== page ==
Native snails a tasty snack for weka



Native snail numbers in both our monitoring sites have been decreasing rapidly over the last three years. Two species of carnivorous land snails (Powelliphanta hochstetteri and Rhytida ocon­nori) are found in the park, and both are at risk of local extinction.

Initially, snail numbers at the sites at Canaan and Wainui looked promising. With rat numbers decreasing, population sizes were large and high recruitment rates suggested a recovering popula­tion. However, this picture has changed dramat­ically with growing weka numbers. Numbers of Powelliphanta hochstetteri snails at our Wainui plot have dropped from 450 to 73 in three years. Current projections show the population could be reduced to 16 by this season.

Project Janszoon scientist Ruth Bollongino says monitoring over the last four years points to weka as the main reason for a decline in snail numbers. The snails are surveyed at night in 70 m × 70 m plots, with snails marked and recap­tured year on year to gauge population size, mortality and growth rates.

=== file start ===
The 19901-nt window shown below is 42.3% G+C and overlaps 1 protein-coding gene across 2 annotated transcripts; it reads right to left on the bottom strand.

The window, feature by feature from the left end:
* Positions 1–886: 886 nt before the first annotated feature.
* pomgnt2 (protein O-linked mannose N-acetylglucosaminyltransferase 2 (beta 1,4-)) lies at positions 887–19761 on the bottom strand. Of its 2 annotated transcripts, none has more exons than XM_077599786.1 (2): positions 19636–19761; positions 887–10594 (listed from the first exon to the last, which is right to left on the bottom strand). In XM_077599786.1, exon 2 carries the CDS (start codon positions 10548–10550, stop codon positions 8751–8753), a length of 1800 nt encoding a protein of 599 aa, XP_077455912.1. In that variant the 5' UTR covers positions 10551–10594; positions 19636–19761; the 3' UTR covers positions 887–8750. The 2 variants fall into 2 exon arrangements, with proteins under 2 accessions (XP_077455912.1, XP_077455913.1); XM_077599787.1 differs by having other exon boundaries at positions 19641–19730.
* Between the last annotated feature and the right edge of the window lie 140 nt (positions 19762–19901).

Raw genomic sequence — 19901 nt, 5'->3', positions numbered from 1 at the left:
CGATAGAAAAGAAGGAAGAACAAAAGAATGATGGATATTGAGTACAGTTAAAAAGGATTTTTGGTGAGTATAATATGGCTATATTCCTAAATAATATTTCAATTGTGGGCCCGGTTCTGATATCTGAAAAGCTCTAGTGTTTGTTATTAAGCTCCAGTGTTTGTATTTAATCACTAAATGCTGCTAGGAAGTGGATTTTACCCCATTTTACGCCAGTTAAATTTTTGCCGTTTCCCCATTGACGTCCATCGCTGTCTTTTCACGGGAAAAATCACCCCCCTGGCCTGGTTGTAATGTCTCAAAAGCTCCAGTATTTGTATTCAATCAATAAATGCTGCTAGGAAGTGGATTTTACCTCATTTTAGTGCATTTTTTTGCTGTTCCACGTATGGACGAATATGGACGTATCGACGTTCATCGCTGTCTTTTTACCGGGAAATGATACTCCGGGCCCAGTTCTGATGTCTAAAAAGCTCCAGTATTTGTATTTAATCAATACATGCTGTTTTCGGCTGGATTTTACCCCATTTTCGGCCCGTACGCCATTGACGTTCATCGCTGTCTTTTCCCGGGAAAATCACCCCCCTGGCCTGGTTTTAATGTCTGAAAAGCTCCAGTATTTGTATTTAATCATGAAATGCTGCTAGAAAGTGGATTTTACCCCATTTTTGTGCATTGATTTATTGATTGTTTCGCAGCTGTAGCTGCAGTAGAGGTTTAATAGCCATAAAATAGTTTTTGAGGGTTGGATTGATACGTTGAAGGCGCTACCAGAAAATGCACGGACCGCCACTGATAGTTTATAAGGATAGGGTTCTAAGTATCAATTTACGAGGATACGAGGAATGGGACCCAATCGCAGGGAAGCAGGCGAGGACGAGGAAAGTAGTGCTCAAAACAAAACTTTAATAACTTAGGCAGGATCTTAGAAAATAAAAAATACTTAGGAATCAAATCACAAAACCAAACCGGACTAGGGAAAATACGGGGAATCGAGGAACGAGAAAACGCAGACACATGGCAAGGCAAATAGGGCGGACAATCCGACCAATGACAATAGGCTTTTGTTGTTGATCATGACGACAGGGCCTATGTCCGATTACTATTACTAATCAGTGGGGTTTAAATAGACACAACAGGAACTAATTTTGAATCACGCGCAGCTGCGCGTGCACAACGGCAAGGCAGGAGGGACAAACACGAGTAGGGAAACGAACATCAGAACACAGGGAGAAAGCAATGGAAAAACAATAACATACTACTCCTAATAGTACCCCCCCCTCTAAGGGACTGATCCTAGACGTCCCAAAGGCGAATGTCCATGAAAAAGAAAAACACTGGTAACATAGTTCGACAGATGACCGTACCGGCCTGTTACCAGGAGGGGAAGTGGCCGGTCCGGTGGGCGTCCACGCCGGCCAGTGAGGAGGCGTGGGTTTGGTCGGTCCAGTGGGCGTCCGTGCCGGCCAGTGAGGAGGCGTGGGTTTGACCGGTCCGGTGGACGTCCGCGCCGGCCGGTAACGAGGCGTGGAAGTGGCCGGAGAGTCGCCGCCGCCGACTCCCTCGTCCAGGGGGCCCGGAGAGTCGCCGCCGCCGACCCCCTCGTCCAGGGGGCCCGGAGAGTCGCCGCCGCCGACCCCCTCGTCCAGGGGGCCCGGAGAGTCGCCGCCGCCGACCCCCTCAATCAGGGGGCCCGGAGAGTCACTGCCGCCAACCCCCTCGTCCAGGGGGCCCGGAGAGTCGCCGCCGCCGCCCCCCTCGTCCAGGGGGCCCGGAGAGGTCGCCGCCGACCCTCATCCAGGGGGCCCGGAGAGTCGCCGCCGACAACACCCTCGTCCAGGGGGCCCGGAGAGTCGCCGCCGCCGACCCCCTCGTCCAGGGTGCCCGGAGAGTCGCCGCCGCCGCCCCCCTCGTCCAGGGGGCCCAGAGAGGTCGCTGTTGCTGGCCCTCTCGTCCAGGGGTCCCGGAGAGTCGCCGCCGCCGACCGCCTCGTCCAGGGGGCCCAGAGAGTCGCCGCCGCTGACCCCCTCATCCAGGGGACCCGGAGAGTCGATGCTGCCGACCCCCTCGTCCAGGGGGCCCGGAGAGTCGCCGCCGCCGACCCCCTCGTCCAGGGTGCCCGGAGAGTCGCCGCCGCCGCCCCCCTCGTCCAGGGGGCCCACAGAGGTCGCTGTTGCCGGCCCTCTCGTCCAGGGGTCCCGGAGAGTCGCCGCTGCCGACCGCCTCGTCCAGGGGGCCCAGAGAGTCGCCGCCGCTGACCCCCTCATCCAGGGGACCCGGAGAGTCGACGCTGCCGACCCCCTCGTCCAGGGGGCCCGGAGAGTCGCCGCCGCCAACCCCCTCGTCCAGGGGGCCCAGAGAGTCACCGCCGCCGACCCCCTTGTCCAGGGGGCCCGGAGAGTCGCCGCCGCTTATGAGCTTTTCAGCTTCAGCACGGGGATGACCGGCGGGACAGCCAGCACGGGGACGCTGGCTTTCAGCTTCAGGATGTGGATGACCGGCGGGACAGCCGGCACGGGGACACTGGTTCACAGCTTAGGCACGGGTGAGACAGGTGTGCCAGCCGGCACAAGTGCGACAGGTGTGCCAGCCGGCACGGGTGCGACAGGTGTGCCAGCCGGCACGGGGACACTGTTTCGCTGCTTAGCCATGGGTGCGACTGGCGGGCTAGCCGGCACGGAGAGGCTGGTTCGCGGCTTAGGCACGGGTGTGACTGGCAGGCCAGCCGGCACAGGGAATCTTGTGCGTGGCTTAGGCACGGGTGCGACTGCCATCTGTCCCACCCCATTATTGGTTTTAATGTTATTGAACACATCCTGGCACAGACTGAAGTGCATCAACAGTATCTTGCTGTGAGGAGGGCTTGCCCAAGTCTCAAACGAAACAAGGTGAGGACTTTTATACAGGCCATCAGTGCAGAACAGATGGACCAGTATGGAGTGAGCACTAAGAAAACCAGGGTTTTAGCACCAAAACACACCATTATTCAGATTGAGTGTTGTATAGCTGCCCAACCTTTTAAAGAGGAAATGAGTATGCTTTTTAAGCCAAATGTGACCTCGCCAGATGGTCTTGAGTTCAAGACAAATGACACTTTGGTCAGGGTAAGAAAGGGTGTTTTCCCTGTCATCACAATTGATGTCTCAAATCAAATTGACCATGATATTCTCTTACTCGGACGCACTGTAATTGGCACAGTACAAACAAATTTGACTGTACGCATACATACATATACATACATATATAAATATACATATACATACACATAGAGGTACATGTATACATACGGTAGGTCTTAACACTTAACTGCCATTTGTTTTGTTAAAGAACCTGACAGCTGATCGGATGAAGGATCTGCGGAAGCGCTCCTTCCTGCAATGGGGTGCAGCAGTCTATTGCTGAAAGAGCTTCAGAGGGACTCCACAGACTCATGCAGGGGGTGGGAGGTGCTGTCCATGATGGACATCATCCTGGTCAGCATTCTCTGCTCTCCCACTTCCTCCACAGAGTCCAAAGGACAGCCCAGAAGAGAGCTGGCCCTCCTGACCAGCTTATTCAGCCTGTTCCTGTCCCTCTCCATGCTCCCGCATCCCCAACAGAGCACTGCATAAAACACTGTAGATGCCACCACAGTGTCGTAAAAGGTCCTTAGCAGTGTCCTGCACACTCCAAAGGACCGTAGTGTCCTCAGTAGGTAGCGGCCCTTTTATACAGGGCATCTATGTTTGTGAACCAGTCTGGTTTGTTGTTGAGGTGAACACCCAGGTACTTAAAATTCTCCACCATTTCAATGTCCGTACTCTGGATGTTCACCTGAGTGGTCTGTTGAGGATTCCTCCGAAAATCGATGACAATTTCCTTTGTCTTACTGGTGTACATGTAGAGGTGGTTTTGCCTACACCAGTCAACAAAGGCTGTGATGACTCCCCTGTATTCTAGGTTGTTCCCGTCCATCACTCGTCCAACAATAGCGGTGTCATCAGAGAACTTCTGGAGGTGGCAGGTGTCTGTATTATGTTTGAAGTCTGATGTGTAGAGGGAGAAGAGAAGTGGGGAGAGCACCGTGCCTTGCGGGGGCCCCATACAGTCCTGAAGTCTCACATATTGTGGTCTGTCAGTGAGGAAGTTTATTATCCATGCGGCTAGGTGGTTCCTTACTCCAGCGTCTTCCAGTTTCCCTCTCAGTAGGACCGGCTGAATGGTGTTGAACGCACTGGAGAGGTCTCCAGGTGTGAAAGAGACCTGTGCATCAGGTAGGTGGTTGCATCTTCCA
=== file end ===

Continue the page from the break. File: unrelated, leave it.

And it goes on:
High weka predation at both the Wainui and Canaan sites has coincided with two exception­ally dry summers. Ruth adds that “growing num­bers of shells without signs of predation are a sign that drought is also having a major impact”.

Project Janszoon and DOC are considering the possibility of erecting weka enclosure fences in the park to protect the snails from weka pre­dation. Ongoing monitoring will provide more answers about the impact of weka and drier summers, and if karst habitat provides some pro­tection from weka.

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